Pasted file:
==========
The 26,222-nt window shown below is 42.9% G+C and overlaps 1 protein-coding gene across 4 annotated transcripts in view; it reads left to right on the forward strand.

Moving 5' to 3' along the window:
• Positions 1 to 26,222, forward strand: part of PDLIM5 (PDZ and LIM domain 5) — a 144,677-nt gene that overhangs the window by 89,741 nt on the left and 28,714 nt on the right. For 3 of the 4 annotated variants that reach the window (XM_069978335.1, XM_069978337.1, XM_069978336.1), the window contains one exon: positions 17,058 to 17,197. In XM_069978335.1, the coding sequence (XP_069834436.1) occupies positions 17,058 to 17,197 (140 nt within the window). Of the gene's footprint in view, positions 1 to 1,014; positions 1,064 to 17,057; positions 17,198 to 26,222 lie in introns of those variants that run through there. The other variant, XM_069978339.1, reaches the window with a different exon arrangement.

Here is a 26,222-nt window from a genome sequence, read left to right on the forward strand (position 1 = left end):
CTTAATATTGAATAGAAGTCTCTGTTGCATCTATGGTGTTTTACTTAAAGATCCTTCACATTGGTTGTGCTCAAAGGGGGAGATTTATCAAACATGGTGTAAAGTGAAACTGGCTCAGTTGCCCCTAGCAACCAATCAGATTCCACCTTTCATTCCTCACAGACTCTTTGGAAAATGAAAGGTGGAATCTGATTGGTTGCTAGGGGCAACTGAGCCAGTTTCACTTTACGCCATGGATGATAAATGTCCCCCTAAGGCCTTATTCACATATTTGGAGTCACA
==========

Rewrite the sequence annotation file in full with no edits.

The 26,222-nt window shown below is 42.9% G+C and overlaps 1 protein-coding gene across 4 annotated transcripts in view; it reads left to right on the forward strand.

Moving 5' to 3' along the window:
• Positions 1 to 26,222, forward strand: part of PDLIM5 (PDZ and LIM domain 5) — a 144,677-nt gene that overhangs the window by 89,741 nt on the left and 28,714 nt on the right. For 3 of the 4 annotated variants that reach the window (XM_069978335.1, XM_069978337.1, XM_069978336.1), the window contains one exon: positions 17,058 to 17,197. In XM_069978335.1, the coding sequence (XP_069834436.1) occupies positions 17,058 to 17,197 (140 nt within the window). Of the gene's footprint in view, positions 1 to 1,014; positions 1,064 to 17,057; positions 17,198 to 26,222 lie in introns of those variants that run through there. The other variant, XM_069978339.1, reaches the window with a different exon arrangement.

Here is a 26,222-nt window from a genome sequence, read left to right on the forward strand (position 1 = left end):
CTTAATATTGAATAGAAGTCTCTGTTGCATCTATGGTGTTTTACTTAAAGATCCTTCACATTGGTTGTGCTCAAAGGGGGAGATTTATCAAACATGGTGTAAAGTGAAACTGGCTCAGTTGCCCCTAGCAACCAATCAGATTCCACCTTTCATTCCTCACAGACTCTTTGGAAAATGAAAGGTGGAATCTGATTGGTTGCTAGGGGCAACTGAGCCAGTTTCACTTTACGCCATGGATGATAAATGTCCCCCTAAGGCCTTATTCACATATTTGGAGTCACA